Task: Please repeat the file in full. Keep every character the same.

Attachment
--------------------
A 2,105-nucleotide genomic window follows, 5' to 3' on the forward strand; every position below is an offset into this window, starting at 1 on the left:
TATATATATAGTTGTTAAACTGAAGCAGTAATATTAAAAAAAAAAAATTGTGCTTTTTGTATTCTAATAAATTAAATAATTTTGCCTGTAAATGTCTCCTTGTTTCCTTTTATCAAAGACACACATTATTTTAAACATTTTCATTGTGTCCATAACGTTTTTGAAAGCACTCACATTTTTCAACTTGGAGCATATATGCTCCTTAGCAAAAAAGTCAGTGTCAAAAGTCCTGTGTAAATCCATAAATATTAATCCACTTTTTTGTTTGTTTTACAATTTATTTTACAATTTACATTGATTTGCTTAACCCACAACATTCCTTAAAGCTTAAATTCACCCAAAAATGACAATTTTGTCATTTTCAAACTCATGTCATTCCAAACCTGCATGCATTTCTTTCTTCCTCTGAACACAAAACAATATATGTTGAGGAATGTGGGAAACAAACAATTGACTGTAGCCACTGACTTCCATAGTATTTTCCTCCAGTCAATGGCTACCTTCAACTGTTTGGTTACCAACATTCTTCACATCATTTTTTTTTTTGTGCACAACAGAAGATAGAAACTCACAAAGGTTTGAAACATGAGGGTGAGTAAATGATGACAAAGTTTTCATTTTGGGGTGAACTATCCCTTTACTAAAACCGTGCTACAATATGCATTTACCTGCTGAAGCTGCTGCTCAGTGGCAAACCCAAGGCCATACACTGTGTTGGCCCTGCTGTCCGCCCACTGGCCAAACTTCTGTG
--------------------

A 2,105-nucleotide genomic window follows, 5' to 3' on the forward strand; every position below is an offset into this window, starting at 1 on the left:
TATATATATAGTTGTTAAACTGAAGCAGTAATATTAAAAAAAAAAAATTGTGCTTTTTGTATTCTAATAAATTAAATAATTTTGCCTGTAAATGTCTCCTTGTTTCCTTTTATCAAAGACACACATTATTTTAAACATTTTCATTGTGTCCATAACGTTTTTGAAAGCACTCACATTTTTCAACTTGGAGCATATATGCTCCTTAGCAAAAAAGTCAGTGTCAAAAGTCCTGTGTAAATCCATAAATATTAATCCACTTTTTTGTTTGTTTTACAATTTATTTTACAATTTACATTGATTTGCTTAACCCACAACATTCCTTAAAGCTTAAATTCACCCAAAAATGACAATTTTGTCATTTTCAAACTCATGTCATTCCAAACCTGCATGCATTTCTTTCTTCCTCTGAACACAAAACAATATATGTTGAGGAATGTGGGAAACAAACAATTGACTGTAGCCACTGACTTCCATAGTATTTTCCTCCAGTCAATGGCTACCTTCAACTGTTTGGTTACCAACATTCTTCACATCATTTTTTTTTTTGTGCACAACAGAAGATAGAAACTCACAAAGGTTTGAAACATGAGGGTGAGTAAATGATGACAAAGTTTTCATTTTGGGGTGAACTATCCCTTTACTAAAACCGTGCTACAATATGCATTTACCTGCTGAAGCTGCTGCTCAGTGGCAAACCCAAGGCCATACACTGTGTTGGCCCTGCTGTCCGCCCACTGGCCAAACTTCTGTG